Biography of Mohammad Rafiq
Mohammad Rafiq (Bengali: মোহাম্মদ রফিক) is a prominent Bangladeshi poet.
Rafiq was born in 1943 in the village of Baitpur, Bagerhat, Bangladesh (then East Pakistan). In his youth, his country was going through a political instability. During his student life at Dhaka University he was a political activitist and was arrested and jailed twice. Pakistani martial law court sentenced him ten years of hard labour. He later was released earlier to complete his university studies. During the War of Independence of Bangladesh Mohammad Rafiq served as a Sector-1 commander and motivated the freedom fighters. Later he worked with the famous Radio station of Independent Bengal (স্বাধীন বাংলা বেতার কেন্দ্র).
Bangladesh and Autocratic Regime
Through Mohammad Rafiq's dozen volumes of poetry, Bengali readers have witnessed not only the evolution of a distinctive personal vision and style but also a reflection of the changing fortunes of a homeland—all against a backdrop of folk tradition (a typically Bengali mix of Hindu and Muslim lore) and timeless images of water and sky, sun and rain, clouds and dust. This is not to say that Rafiq's poems tend to be predominantly "political" (other poets of Bangladesh more regularly respond to specific events and issues). Rather, an awareness Bangladesh's freedom struggle, the time of idealism and hope after independence, and the long dark period of military rule after the assassination of the new nation’s first democratically elected leader, Sheikh Mujib Rahman, should help readers from less turbulent parts of the world understand the potentially explosive impact of a particular literary work and the extraordinary risks that a writer may take in writing and publishing it. When Hossain Muhammad Ershad—a dictator who fancied himself a poet—seized power in 1982, the people of Bangladesh had to endure crushing repression from his regime and from the growing forces of communalism.
During the dictatorship of Hossain Muhammad Ershad, Rafiq wrote Khola Kabita (Open Poem) and it was published as a leaflet and was circulated throughout the country. It was the first voice raised against the unlawful military autocracy. It become very popular among the student activists and they performed the poem as drama and song. Later on, he was summoned and interrogated before a military board of inquiry. A warrant for arresting him was also issued. By this time, Mohammad Rafiq escaped and began to live in hiding.
Teaching Career & His Awards
Mohammad Rafiq worked as a teacher at Chittagong Government College and at Dhaka College. After working in the Department of English, Jahangirnagar University for three decades, Mohammad Rafiq retired in 2009.
He received Alaol Literary Award in 1981 and Bangla Academy Awardin 1987. In 2010 he won the prestigious "Ekushey Podok."
Mohammad Rafiq's Works:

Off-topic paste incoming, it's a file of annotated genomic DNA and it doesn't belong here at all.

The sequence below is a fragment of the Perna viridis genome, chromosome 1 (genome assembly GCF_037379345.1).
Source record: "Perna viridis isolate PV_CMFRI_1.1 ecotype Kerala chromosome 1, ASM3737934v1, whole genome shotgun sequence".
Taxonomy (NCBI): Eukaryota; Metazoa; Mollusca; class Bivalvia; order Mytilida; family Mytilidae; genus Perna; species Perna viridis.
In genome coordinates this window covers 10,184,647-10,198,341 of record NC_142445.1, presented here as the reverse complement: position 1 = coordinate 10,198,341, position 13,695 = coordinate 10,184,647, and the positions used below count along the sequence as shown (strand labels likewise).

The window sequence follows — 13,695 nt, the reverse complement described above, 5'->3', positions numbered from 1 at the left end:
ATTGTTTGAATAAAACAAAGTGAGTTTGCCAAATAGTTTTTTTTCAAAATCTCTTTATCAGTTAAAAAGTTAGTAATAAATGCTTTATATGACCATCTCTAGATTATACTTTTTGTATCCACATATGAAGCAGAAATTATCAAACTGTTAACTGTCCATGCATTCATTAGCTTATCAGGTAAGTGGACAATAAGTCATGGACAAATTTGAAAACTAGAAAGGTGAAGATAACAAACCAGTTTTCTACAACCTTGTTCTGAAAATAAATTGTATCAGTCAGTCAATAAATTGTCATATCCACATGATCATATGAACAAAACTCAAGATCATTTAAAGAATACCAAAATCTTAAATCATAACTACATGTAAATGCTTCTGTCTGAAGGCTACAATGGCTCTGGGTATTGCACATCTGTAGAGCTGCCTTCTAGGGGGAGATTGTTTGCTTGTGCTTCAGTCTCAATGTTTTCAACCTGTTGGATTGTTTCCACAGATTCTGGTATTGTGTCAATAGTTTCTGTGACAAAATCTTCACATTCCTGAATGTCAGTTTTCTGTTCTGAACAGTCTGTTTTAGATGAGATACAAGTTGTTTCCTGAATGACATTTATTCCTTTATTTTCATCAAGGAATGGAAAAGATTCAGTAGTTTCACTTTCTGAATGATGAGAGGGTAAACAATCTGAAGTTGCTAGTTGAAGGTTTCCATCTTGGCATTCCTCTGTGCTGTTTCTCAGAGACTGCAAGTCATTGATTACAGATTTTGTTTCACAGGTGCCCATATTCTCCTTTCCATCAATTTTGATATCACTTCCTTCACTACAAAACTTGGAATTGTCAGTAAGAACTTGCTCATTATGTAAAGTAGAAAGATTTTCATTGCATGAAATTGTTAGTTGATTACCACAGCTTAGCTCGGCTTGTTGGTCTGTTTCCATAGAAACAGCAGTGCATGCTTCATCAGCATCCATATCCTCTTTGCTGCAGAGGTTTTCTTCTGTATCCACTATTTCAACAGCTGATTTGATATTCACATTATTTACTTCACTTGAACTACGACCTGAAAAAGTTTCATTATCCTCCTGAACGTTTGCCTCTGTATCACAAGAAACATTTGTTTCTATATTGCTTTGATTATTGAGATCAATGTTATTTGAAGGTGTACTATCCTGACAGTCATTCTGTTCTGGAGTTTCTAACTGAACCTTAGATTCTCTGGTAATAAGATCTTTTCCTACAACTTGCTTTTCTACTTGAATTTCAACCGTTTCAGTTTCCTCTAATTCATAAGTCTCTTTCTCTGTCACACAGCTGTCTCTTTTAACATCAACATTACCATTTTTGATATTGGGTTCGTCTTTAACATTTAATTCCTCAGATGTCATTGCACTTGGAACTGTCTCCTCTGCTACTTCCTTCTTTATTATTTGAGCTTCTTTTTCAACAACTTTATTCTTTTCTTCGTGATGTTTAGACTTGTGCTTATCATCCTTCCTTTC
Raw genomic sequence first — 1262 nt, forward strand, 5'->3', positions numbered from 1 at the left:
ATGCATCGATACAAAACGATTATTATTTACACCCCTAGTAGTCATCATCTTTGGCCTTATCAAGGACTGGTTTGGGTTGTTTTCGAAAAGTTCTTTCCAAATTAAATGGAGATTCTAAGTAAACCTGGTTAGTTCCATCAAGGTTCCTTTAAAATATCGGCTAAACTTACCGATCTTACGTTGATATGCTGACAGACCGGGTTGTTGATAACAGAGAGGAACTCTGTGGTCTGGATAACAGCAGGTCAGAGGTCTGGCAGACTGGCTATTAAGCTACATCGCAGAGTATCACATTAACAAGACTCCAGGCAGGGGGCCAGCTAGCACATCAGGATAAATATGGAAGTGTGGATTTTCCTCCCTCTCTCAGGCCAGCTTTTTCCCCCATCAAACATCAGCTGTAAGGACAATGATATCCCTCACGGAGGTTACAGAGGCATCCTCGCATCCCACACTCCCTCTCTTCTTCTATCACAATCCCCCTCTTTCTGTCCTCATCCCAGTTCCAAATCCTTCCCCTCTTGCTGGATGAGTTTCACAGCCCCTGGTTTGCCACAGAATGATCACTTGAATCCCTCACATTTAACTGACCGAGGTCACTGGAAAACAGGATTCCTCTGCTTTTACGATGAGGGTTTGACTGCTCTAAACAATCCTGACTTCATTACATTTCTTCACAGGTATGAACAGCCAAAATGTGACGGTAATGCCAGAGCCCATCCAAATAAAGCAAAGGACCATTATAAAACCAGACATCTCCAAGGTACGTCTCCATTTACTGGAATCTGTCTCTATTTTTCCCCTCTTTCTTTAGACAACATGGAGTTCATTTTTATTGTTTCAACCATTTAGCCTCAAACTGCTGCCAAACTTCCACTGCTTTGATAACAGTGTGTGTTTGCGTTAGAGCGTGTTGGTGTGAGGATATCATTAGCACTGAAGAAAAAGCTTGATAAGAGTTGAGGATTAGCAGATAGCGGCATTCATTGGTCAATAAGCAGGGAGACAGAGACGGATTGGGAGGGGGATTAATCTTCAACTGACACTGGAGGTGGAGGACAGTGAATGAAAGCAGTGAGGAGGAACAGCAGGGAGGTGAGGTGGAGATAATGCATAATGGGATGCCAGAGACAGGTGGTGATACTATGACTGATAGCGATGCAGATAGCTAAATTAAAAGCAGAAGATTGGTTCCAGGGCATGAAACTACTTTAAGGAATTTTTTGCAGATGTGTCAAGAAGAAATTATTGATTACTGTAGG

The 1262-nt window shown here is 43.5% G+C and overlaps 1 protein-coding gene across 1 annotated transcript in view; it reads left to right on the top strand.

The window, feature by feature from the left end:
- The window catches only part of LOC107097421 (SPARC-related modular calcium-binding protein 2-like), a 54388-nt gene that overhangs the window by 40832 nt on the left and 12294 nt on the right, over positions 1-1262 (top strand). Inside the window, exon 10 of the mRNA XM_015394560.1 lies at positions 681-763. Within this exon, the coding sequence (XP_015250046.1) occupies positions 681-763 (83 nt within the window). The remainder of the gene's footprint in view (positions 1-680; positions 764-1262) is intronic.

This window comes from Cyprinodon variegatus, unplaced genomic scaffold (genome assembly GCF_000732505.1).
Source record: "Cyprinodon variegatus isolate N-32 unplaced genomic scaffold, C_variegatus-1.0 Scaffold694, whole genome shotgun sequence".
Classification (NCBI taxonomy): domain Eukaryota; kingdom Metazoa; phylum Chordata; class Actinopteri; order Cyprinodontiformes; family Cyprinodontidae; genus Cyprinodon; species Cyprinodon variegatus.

1970: Boishakhi Purnima (বৈশাখী পূর্নিমা)
1976: Dhulor Shonshare Ei Mati (ধুলার সংসারে এই মাটি)
1979: Kirtinasha (কীর্তিনাশা)
1983: Khola Kobita (খোলা কবিতা)
1983: Kapila (কপিলা)
1986: Gaodiya (গদ্য)
1988: Shodeshi Nishshash Tumi Moy (স্বদেশী নিঃশ্বাস তুমি ময়)
1991: Meghay Ebong Kadai (মেঘে এবং কাদায়)
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Mohammad Rafiq Poems
Brishti O Khorar Kobita
This unfamiliar tree bearing fruit over here it's my mother mango and rose-apple, pomegranate, pear or maybe star-apple, hogplum too
Of Generations Gone
Just inside the courtyard, on the left an ancient guava tree, planted by father’s father-in-law; on the north side the kitchen, after four monsoons slanted completely eastward; the white faces of three widows, an oil-lamp burning in the dark;
The moon struck them as a little more shameless that day they felt as if the snake really lay hidden in the grass too By then even the girl's moans had become stifled their slightly guilty expressions were washed away by indifferent dew
When Will It Rain
drums and gongs call it dawn as if it might rain today the sun hasn't reached the lotuses yet, their petals are still curled up, the screwpine, jasmine, and chameli
Kirtinasha - A
At the river's edge ambushing shadows huddle in the mud rasping breaths echo in the dusk it's only evening, not doomsday
He Shodesh He Amar Bangladesh
No One Belonging To Me
With the meeting of the Baleshwar and Pashur in his heart the man floats till he reaches dry land Mehendigang market, Char Baisha's shrine
A Winter's Tale
Enough—such terrible cold—it's dawn his eyes opened slowly—look a pair of mynahs come up to the window in the ground, talking beak to beak, wing to wing
A Chestful Of Contentment
Oh the girl’s tresses unloose themselves, her clothes fly away, in the flame-orange of her body comes the dawn, in the beckon of her enchanting smile the morning follows.
you forgot everything so easily me, a dry broken branch